Design Ideas

These 3D Printed Chairs Represent a Brave New World of Furniture Design

published Apr 8, 2018
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(Image credit: Courtesy of Nagami)

For decor with an abundance of dramatic design flair, look no further than the dazzling debut furniture collection from Spanish brand Nagami. Named Brave New World after Aldous Huxley’s famous novel, the collection includes four 3D printed chairs.

The main takeaway from these artistic home accessories is that one can never be too intentional about design inspiration. Each of Nagami’s pieces has such an intricate, layered purpose that goes far beyond your typical home effects.

(Image credit: Courtesy of Nagami)

For starters, there are Bow and Rise, two highly durable Zaha Hadid Architect designs inspired by underwater ecosystems and comprised of polylactic acid plastic, a biodegradable, non-toxic material. London architect and designer Daniel Widrig’s Peeler Chair marks the collection’s third piece. The “skin-like” seating option underwent the 3D printing process in a matter of hours, thanks to an industrial robot which performed the duties. Describing the sleek PLA plastic-clad item, Widrig told Dezeen, “The chair has been designed to satisfy both the ergonomic constraints of the human body, as well as the ergonomics of the robotic arm that prints it.”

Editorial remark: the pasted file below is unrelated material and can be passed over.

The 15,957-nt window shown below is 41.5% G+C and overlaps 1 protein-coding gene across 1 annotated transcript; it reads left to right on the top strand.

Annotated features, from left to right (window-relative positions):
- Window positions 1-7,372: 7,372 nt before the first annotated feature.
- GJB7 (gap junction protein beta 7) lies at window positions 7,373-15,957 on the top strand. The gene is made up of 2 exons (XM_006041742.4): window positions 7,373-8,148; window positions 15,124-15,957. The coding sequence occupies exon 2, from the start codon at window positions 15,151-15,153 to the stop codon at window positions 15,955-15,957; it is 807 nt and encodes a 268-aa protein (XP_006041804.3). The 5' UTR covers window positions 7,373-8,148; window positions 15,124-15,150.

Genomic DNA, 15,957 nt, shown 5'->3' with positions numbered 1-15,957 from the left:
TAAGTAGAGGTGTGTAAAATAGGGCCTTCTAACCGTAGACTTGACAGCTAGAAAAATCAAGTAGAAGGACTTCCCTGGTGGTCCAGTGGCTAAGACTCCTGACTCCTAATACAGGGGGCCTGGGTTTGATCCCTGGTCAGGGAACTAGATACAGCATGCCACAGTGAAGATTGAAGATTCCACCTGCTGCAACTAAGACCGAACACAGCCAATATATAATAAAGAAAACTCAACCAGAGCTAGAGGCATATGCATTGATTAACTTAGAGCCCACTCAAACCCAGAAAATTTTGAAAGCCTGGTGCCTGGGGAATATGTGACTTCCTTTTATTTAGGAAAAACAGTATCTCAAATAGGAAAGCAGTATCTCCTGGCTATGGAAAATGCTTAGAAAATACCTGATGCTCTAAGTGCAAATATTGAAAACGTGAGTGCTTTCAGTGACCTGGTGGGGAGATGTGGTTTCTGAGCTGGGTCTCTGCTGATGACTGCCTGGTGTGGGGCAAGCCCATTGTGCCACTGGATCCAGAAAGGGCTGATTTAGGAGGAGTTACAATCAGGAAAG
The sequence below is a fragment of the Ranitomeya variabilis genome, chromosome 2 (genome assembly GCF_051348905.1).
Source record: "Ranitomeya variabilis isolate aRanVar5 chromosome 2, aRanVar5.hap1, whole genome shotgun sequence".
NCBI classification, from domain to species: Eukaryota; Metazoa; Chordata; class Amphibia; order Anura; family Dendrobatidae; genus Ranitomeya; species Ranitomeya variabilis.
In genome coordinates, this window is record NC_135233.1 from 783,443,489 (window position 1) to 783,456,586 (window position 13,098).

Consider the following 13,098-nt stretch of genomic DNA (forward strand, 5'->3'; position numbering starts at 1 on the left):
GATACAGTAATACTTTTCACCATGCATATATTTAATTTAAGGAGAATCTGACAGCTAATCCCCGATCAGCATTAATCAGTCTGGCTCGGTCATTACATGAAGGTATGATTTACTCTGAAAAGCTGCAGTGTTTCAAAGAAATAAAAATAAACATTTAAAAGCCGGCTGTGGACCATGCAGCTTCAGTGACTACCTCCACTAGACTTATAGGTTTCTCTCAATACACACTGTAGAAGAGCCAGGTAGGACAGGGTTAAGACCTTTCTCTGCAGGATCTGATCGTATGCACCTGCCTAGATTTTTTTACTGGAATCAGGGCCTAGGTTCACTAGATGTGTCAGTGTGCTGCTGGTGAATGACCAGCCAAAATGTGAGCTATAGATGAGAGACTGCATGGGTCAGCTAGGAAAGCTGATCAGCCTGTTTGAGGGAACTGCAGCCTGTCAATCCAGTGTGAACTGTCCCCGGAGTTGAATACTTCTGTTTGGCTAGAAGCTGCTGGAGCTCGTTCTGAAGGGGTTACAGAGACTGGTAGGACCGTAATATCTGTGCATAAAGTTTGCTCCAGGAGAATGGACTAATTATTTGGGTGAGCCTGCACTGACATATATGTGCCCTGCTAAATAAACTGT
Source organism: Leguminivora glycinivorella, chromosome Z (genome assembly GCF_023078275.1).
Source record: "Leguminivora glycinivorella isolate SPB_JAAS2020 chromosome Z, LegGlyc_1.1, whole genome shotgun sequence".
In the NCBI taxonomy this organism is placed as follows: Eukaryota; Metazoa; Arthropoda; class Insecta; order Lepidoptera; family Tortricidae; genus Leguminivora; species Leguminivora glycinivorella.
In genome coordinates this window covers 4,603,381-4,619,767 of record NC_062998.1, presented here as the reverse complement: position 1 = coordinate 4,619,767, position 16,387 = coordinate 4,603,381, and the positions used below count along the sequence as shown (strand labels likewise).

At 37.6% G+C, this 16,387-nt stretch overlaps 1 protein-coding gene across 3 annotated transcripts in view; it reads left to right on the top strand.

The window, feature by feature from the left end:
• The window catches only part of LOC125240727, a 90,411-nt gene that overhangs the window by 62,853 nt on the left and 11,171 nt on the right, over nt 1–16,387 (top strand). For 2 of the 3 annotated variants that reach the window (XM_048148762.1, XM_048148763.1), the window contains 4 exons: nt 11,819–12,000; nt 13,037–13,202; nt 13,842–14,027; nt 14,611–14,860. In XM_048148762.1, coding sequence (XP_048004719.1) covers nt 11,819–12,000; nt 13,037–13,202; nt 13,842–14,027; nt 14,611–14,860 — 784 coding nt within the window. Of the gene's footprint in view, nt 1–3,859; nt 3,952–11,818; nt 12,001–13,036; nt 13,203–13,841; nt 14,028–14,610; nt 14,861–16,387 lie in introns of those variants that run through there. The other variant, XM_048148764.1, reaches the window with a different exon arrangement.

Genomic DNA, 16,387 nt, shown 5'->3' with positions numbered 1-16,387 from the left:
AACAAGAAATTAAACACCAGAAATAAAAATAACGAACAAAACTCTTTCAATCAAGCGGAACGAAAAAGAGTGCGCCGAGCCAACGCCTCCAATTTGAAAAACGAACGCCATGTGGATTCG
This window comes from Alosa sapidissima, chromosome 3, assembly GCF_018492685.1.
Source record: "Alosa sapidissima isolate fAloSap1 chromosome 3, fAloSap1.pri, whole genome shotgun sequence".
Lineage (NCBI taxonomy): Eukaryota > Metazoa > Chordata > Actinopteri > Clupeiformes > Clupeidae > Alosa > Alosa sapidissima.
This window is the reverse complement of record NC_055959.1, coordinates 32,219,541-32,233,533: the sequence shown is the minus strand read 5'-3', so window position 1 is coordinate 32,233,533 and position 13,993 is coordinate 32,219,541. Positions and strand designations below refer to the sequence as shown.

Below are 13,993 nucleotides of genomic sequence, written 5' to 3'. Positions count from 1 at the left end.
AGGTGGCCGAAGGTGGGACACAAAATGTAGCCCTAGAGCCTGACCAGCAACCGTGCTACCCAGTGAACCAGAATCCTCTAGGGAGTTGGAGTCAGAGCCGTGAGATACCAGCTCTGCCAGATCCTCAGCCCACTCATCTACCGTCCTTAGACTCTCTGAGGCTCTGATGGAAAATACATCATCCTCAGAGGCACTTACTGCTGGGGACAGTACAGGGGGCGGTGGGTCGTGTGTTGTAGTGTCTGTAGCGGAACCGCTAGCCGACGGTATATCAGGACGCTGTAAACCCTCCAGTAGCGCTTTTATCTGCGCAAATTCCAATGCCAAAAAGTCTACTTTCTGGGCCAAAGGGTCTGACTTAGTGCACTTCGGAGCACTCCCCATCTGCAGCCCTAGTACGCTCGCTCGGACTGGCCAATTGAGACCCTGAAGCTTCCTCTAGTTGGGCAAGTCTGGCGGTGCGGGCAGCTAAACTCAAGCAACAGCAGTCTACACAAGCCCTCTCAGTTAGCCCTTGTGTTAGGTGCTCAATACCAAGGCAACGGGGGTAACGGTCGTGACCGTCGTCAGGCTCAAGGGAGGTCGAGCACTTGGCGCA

(Image credit: Courtesy of Nagami)

Rounding out the collection is British designer Ross Lovegrove’s Robotica TM stool, a multi-hued piece produced by an unconventional design process that fused layers of materials together. It can also function as a TV stand, a table or a decorative item.

(Image credit: Courtesy of Nagami)

Of its innovative designs, Nagami says, “We craft every detail, from the early conception of a product, to the software that allows it to come to life, exploring new ways of creating furniture and environments which push the limits of imagination to unseen territories.”

Brave New World makes its debut during Milan Design Week from April 17-22.

If we’re all going to be living in 3D-printed apartments in the near future, we might as well have the complementary furniture to go with it.